Here is all you wanted to know about the anti-defection law

The Uttarakhand high court on Monday decided to uphold speaker Govind Singh Kunjwal’s decision to disqualify nine rebel Congress MLAs, a day before the crucial floor test to decide the fate of chief minister Harish Rawat, has brought the focus back on the anti-defection law.

HT explains pros and cons of the controversial law that is often invoked just before trial of strength to manipulate numbers in the House.

Added to the Constitution as the tenth schedule by the 52nd amendment during Rajiv Gandhi’s tenure as the Prime Minister in 1985, the anti-defection law aimed to check the ‘Aya Ram, Gaya Ram’ (frequent defection by legislators) phenomenon in Indian politics.

The Statement of Objects and Reasons of the Fifty-second Constitution Amendment Bill, 1985 read: “The evil of political defections has been a matter of national concern. If it is not combated, it is likely to undermine the very foundations of our democracy and the principles which sustain it.”

Disqualification under anti-defection law

According to the 10th Schedule of the Constitution, a member can be disqualified in two circumstances.

First, if he/she “voluntarily gives up membership of a party” (paragraph 2(1)(a)). Second, a member also incurs disqualification when he/she votes (or abstains from voting) contrary to the directive issued by the party (paragraph 2(1)(b)).

In the 1994 Ravi Naik vs. Union of India case, the Supreme Court (SC) said: “Even in the absence of a formal resignation from membership, an inference can be drawn from the conduct of a member that he has voluntarily given up his membership of the political party to which he belongs.”

Expulsion under anti-defection law

Under the anti-defection law, even an expelled legislator is required to follow the whip issued by the party on whose ticket he was elected to the House and vote for his/her original party during a floor test.

In G Viswanathan versus Hono’ble Speaker, Tamil Nadu State Assembly, the Supreme Court ruled in 1996 that an expelled member was bound by the party’s whip even after expulsion, and failure to adhere to it would result in his/her disqualification from the House.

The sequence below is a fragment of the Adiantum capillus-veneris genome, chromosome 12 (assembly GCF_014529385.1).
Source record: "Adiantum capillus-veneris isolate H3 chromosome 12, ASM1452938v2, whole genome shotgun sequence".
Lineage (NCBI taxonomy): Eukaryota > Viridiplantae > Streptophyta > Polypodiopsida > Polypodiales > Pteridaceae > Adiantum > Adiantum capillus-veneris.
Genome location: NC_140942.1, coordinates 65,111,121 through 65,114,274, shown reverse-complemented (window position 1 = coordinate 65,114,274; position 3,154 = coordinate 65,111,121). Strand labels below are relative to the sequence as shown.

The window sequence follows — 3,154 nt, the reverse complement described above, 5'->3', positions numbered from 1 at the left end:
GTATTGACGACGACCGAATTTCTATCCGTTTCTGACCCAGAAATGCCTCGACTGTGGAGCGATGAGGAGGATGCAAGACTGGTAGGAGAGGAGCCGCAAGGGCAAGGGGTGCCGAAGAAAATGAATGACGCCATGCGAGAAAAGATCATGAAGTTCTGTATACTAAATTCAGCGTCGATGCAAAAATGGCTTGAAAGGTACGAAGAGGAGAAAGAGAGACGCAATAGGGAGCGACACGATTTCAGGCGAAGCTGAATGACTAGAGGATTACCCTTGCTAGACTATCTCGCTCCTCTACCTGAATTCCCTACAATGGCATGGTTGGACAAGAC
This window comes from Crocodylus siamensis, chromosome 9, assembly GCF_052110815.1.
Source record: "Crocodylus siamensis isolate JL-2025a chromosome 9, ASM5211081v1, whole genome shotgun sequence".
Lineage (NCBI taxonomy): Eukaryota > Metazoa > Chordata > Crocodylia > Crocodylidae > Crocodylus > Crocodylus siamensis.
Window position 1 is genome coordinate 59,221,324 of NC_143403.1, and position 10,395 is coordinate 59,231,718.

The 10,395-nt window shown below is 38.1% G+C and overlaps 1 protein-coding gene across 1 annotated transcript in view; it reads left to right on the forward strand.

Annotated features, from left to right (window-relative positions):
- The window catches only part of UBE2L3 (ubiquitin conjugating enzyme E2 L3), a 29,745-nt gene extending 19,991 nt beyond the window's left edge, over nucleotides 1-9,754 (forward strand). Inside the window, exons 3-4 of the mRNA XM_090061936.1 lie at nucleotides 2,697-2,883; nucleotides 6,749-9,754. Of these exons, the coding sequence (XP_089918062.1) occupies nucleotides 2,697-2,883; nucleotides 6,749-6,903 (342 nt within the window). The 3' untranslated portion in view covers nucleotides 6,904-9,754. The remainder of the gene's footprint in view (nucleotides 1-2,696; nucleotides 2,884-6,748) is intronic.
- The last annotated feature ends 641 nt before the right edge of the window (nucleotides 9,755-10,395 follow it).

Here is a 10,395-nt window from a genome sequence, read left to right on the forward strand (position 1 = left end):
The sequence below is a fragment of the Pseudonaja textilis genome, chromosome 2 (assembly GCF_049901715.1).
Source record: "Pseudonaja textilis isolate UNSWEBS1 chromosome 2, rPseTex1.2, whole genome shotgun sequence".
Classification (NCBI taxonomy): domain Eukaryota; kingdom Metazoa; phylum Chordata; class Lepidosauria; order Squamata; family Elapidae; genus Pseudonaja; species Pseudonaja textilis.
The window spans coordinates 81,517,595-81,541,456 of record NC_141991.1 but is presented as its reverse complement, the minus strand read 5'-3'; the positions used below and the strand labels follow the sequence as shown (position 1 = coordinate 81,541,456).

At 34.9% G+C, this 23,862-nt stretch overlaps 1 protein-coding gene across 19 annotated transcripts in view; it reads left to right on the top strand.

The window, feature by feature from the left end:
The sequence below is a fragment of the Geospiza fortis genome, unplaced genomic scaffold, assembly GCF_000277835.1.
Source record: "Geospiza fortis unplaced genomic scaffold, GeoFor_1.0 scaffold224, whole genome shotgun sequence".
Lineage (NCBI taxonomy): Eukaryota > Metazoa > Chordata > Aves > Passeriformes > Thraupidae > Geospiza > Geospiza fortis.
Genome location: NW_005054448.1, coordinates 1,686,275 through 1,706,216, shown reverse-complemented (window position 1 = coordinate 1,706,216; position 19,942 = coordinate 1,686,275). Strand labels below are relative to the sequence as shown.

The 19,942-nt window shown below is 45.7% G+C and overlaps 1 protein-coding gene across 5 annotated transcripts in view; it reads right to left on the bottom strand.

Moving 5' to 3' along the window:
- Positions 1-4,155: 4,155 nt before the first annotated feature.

“Paragraph 2(1) read with the explanation clearly points out that an elected member shall continue to belong to that political party by which he was set up as a candidate for election as such member. This is so notwithstanding that he was thrown out or expelled from that party,” the SC ruled.

However, the top court provided relief to Samajwadi Party leaders Amar Singh and Jaya Prada on November 15, 2010, declaring that they could not be disqualified from Parliament under the anti-defection law even if they defied the whip of their former party.

The matter was referred to a larger bench to resolve contradictions on the important constitutional issue and still remains pending before the Supreme Court.

Split and merger under anti-defection law

According to the Tenth Schedule, it requires at least two-third members of a legislature party to form a new political group, or ‘merge’ with another political party without getting disqualified under the anti-defection law.

Paragraph 3 of the Tenth Schedule originally recognised a ‘split’ if at least one-third members of the legislature party decided to form or join another political party.

However, this provision was done away with by the 91st amendment to the Constitution in 2003. The amendment, which came into force in January 2004, does not recognise a ‘split’ in a legislature party.

Instead, it recognises a ‘merger’ that requires at least two-third members of a legislature party to join another political formation or form a new one without inviting the wrath of the anti-defection law.

Speaker’s decision subject to judicial review

Paragraph 6 of the Tenth Schedule clearly said that the Speaker’s or the Chairperson’s decision on questions of disqualification on ground of defection shall be final as all such proceedings shall be deemed to be proceedings in Parliament within the meaning of article 122 or, as the case may be, proceedings in the Legislature of a State within the meaning of article 212.

Further, Paragraph 7 said, “Notwithstanding anything in this Constitution, no court shall have any jurisdiction in respect of any matter connected with the disqualification of a member of a House under this Schedule.”

While upholding the Constitutional validity of the Tenth Schedule, a Constitution Bench of the Supreme Court in Kihoto Hollohan vs Zachillhu and Others (1991) declared paragraph 7 unconstitutional. It also said the Speaker’s decision was subject to judicial review as he acted as a tribunal while deciding cases under the anti-defection law.


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